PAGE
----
Colorado

Colorado is among the states with the least restrictive disenfranchisement laws. Those in prison are not allowed to vote, but they are the only group that is restricted.

Connecticut

Those in prison or on parole are not allowed to vote. But all others that have criminal convictions or are on probation can vote.

Delaware

In Delaware, those with felony convictions are only disenfranchised while serving their sentence. Upon release, voting rights are restored.

Florida

Florida historically has featured some of the strictest disenfranchisement laws in the country. Felony disenfranchisement in Florida came about in 1838, the year the state’s constitution was put into effect.

In Article VI Section 13 of the original constitution, anyone that had been convicted of a variety of offenses lost the right to vote and to hold office in the state government.

In 1868, Florida added a specific felony voting section that disqualified all former felons from voting.

There was no movement to change the law until 1974 when the Florida government decided that disenfranchisement would end after people had served their sentence. But the Supreme Court of Florida had other ideas and overruled the bill. This was the only push to change the voting laws during the 20th century.

Florida still limits some people with felony convictions on their record from voting. But in the November 2018 election, Florida voted 65 percent in favor of Amendment Four, which allowed people previously convicted of a felony the right to vote but still disenfranchising those who had committed murder or sexual abuse.

As a result of the new legislation, over 1,000,000 people will be re-enfranchised. This enfranchisement represents enough new voters to decide the 2020 presidential election.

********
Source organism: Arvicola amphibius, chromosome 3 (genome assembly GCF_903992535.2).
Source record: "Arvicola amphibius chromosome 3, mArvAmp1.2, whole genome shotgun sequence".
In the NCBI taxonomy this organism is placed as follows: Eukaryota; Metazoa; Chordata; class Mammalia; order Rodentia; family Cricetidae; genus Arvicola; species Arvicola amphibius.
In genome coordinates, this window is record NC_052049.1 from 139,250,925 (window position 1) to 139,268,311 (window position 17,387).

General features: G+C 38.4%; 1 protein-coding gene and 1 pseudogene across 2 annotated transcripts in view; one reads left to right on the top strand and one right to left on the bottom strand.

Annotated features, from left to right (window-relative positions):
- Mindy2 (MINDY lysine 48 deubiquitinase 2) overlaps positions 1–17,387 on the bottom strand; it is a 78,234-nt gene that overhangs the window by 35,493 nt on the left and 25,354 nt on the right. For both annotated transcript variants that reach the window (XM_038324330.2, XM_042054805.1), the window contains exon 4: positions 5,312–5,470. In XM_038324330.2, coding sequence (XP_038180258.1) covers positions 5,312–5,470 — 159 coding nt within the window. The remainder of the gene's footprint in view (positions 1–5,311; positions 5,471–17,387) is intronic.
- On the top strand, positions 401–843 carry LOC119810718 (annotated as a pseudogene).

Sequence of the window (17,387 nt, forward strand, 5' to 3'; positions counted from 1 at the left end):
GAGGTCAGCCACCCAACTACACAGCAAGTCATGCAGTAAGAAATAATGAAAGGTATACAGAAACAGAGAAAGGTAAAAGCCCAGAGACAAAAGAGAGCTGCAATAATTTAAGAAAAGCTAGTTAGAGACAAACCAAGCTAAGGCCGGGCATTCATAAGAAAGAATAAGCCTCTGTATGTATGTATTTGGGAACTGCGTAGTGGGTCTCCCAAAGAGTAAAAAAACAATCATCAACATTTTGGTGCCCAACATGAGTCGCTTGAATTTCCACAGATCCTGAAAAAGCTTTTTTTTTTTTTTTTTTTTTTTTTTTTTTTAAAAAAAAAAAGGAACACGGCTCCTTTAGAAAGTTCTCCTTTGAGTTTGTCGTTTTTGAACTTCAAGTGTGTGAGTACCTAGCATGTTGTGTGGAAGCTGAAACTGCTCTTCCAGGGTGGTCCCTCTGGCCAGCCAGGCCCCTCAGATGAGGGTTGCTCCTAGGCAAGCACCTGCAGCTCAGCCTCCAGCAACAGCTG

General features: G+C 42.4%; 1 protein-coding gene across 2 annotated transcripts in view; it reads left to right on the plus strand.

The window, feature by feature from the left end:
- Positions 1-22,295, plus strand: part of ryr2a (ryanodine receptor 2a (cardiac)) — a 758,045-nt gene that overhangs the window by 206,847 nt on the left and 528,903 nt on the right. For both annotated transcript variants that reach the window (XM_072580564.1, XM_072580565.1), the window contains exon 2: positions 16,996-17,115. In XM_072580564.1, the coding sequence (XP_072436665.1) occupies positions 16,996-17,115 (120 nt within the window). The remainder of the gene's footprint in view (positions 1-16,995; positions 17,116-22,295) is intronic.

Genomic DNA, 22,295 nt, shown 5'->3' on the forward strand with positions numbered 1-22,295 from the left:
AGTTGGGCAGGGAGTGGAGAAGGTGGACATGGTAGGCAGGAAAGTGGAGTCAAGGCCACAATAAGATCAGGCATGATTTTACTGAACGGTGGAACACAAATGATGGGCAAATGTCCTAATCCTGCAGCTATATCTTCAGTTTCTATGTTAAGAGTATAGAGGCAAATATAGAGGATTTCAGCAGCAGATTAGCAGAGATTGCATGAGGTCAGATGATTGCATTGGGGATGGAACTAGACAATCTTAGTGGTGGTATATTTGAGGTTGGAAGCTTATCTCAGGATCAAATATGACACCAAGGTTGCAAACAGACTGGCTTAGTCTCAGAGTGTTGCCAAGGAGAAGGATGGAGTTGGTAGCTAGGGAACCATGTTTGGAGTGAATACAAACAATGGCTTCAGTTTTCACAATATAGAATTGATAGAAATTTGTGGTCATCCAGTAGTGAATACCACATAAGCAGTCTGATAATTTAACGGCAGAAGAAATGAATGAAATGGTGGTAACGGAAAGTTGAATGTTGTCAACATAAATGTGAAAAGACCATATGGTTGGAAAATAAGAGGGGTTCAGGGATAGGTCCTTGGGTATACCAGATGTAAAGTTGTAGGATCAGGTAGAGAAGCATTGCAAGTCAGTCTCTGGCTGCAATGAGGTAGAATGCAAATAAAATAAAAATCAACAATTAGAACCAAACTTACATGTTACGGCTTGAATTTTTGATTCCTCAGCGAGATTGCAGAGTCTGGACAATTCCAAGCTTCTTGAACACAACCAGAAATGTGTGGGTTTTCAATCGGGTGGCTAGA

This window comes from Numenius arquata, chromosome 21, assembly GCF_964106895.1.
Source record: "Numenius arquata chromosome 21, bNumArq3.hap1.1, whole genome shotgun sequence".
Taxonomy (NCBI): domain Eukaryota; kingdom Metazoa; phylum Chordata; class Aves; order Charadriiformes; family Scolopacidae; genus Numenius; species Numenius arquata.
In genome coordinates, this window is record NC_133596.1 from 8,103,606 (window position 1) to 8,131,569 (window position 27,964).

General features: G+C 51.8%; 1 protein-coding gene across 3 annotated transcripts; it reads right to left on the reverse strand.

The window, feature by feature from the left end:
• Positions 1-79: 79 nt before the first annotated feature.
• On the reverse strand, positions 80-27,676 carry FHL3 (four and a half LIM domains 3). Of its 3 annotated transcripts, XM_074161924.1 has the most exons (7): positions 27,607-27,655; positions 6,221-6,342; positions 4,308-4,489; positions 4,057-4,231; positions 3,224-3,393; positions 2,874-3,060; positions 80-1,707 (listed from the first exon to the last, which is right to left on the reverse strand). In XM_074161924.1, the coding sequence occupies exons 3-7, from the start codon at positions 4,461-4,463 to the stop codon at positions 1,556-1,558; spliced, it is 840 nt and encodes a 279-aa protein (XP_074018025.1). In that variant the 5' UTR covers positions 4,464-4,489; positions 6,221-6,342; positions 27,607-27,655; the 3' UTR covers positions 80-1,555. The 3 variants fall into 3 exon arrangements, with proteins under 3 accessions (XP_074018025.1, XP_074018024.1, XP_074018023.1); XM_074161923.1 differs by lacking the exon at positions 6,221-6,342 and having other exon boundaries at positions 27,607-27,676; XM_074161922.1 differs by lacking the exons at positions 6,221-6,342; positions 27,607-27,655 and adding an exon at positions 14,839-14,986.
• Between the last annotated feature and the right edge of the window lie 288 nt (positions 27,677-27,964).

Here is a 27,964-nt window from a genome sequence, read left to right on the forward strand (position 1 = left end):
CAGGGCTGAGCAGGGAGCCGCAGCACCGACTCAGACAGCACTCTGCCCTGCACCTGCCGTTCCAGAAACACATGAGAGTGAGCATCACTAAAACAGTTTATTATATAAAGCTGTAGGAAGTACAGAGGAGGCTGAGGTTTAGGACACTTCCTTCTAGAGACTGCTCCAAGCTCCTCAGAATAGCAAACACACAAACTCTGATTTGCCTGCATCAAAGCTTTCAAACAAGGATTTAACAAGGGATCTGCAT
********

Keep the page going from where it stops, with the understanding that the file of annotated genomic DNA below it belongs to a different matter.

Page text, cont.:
Georgia

In Georgia, those with felony convictions are only disenfranchised while serving their sentence. Upon release, voting rights are restored. There has been a push recently to reform Georgia’s disenfranchisement laws, as the state Senate reviewed voting laws during the Fall of 2019. However, by December 2019, a panel of Republicans approved a recommendation to continue to ban all felons from voting until they have served out their sentence.

Hawaii

As recently as May 2019, Hawaii had advanced a bill to abolish felony disenfranchisement, which would put them on the same level as only Vermont, Maine, and Puerto Rico. However, the bill expired as it was passed on to other committees. Some have vowed to continue to push for a change to the law, but as it stands, those in prison cannot vote, but everyone else can.

Idaho

In Idaho, those with felony convictions are only disenfranchised while serving their sentence. Upon release, voting rights are restored.

Illinois

Those in prison are not allowed to vote, but they are the only group that is restricted.

Indiana

Just as it is in Illinois, those in prison are not allowed to vote, but they are the only group that is restricted.

Iowa

Iowa is one of three states that permanently disenfranchise those with a felony conviction on their record.

Kansas

In Kansas, those with felony convictions are only disenfranchised while serving their sentence. Upon release, voting rights are restored.

Kentucky

Kentucky, like Iowa, permanently disenfranchises those with a felony conviction on their record.

Louisiana

In Louisiana, those with felony convictions are only disenfranchised while serving their sentence. Upon release, voting rights are restored.

Maine

All citizens of voting age have the right to vote, regardless of incarceration or previous convictions.

Maryland

People serving a sentence in prison cannot vote, but everyone that has been released is re-enfranchised.

Massachusetts

Those in prison are not allowed to vote, but they are the only group that is restricted.

Michigan

Just as in Massachusetts, those in prison are not allowed to vote, but they are the only group that is restricted.

Minnesota